The bazaar held an endless fascination for me, although the attention my presence attracted embarrassed Hussain horribly. He hated to see men staring at me. ‘’Mum, pull your chaddar round a bit more, those men are looking.’ With my chaddar pulled down to my eyes and up to my nose I would end up unable to see much more than the road in front of me. As I went about my shopping Hussain would accompany me, his face becoming more and more thunderous as a procession of curious onlookers formed, trooping from shop to shop behind us.
Tiny shops lined both sides of the street. Some were of traditional mud and wood construction but others were large transport containers. In the shop where I purchased sweets there was only about a yard of standing room. The rest of the floor was taken up by displays of sweets from Pakistan (these were an assortment of caramels and sherbet or chocolate filled boiled sweets, far superior and far more expensive than the plain, Afghan made sweets which came with tea), sacks of walnuts, almonds, dried apricots and sultanas from Jaghoray’s orchards, and cartons of cigarettes. These were mostly Japanese, under licence to the Afghan Government – Seven Stars, Peace – while were rip offs of branded names.
Narrow shelves were stacked with tea glasses and enamel teapots from Russia, tin plates, soaps and talcum powder, fancy hairgrips and ribbons, cold cream and hand lotion, batteries, matches, babies’ feeding bottles, soothers and powdered milk, Chinese toilet paper and countless other items – an entire supermarket crammed into a tiny space.
Other shops sold cloth, their bolts of bright materials adding splashes of colour to the otherwise rather drab, muddy shades of the bazaar. Even the cloth merchants diversified into selling other lines; tin plates and the metal ‘glasses’ used for drinking water, thermos flasks and hats and prayer caps of every description. Hats were Hussain’s ‘thing’ and he rarely came back from a shopping spree without a new addition to his collection. As well as the local, round white caps he was the proud owner of a karakul or astrakhan, a flat, woollen Chitrali hat known as a pakol and a selection of prayer hats, plain white or crocheted in gold and silver Lurex. He had to commission the carpenter to make a hat stand.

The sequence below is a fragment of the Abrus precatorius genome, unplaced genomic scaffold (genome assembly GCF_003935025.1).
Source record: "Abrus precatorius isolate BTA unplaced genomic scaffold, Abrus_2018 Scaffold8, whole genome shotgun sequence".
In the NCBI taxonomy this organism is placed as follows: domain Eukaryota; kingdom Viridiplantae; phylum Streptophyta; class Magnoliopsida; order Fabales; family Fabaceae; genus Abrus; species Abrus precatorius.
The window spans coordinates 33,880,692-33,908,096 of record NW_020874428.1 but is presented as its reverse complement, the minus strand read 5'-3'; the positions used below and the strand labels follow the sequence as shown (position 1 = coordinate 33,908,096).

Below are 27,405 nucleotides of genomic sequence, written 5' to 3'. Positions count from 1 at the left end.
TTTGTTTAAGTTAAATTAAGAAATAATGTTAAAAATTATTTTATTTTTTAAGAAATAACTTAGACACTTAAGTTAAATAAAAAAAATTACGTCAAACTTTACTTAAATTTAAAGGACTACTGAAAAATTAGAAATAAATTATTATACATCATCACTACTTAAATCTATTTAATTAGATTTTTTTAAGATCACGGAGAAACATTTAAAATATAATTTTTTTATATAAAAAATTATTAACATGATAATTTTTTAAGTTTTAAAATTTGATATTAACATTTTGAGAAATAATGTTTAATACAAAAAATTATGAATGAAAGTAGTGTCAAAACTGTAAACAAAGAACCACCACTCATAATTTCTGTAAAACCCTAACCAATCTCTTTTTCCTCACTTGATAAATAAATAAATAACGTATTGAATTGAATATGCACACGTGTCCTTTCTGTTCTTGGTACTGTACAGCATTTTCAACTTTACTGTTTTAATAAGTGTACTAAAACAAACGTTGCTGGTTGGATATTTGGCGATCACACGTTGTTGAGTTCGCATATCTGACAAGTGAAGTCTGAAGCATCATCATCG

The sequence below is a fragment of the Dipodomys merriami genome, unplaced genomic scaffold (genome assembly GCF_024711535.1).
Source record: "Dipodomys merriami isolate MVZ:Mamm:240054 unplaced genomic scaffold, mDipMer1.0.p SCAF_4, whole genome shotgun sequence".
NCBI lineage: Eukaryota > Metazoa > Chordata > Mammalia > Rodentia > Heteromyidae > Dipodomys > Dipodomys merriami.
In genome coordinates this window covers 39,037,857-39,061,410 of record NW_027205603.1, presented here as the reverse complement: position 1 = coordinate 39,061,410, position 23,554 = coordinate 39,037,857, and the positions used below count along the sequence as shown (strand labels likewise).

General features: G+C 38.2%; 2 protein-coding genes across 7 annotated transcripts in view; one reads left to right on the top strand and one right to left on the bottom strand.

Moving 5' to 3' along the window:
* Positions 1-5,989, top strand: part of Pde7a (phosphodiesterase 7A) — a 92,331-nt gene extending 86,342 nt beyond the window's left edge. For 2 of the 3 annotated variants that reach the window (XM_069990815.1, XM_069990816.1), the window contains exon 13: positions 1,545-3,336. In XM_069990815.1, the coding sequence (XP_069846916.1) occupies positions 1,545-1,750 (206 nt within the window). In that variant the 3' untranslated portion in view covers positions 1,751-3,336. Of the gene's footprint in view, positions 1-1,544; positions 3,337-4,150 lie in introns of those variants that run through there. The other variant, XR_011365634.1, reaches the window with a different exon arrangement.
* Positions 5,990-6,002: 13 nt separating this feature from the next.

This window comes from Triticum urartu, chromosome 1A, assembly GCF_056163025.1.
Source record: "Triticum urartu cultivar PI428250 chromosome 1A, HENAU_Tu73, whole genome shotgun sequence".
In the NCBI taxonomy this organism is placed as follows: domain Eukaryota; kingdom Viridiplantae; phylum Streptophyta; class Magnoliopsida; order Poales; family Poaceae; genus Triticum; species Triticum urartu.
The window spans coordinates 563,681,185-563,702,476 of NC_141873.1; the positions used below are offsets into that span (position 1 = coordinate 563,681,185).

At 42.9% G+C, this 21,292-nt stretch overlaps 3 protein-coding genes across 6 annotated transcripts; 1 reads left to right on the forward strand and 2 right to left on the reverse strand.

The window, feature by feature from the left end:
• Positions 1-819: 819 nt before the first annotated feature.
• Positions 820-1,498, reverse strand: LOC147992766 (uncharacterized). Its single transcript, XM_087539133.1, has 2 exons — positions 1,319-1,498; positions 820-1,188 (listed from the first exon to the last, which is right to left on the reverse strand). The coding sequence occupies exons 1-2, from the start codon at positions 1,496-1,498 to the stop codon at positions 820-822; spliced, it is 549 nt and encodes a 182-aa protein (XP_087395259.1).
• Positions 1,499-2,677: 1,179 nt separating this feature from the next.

As well as fruit, vegetable and meat shops, others sold second hand Russian cameras. Pistols were to be found in one general goods store while bullets were on display in another. One day our shopping list included explosives and fuses (for blasting through rock for the well at the site of the new clinic) and I was astonished that one could simply ask for such items without an eyebrow being raised. I was extremely nervous on our return journey that day, convinced that the bouncing of the jeep would set of an almighty explosion. Hussain said that at one time even hand grenades and mines were openly sold until the Parties, becoming alarmed at the number of family feuds being settled in such a bloody way, banned them.
Rickety wooden ladders, often with rungs missing, led to the second storey businesses. Here the tailors squatted all day behind their ancient, hand operated sewing machines, turning out clothes – mainly for men as women usually made their own at home – and waistcoats without which the well- dressed men of Jaghoray would not be seen. Small lanes running off the main street led to bakery shops which produced a fragrant array of buns and biscuits, carpentry shops and silversmiths. Here antique silver coins and beautiful old jewellery, no longer considered fashionable, were turned into modern rings and bangles.
At each shop I patronised a crowd would gather, the people closest to me relaying information regarding my purchases back to those unfortunates too far away to actually witness the entertainment live.
‘She’s buying cigarettes. One box of Cabin.’
‘Now she is buying soap. She’s to buy Dove soap. No, no, she’s changed her mind; it’s Camay. She bought the Camay.’
‘Toilet paper. She’s asking for six packets.’
‘Foreigners don’t use water, you know, they use paper. Disgusting isn’t it?’
‘Oh, she’s finished, she’s leaving now. Quick, quick, make way.’
Hussain would snarl at them from time to time but within moments the scattered spectators, first the small boys then the slightly more sheepish men, would re-group and fall in behind us once more.
An outing to the bazaar often ended with a visit to the field hospital so I could see Rosanna, who was still teaching the medical course to the translators/paramedics. Hussain did not care for Rosanna – she was a grown up dictator, and frightened the life out of him – but I welcomed the opportunity to be in the company of another woman. A tentative friendship with Baqul’s wife Fatima was beginning but we could not hope to talk easily until my Dari improved.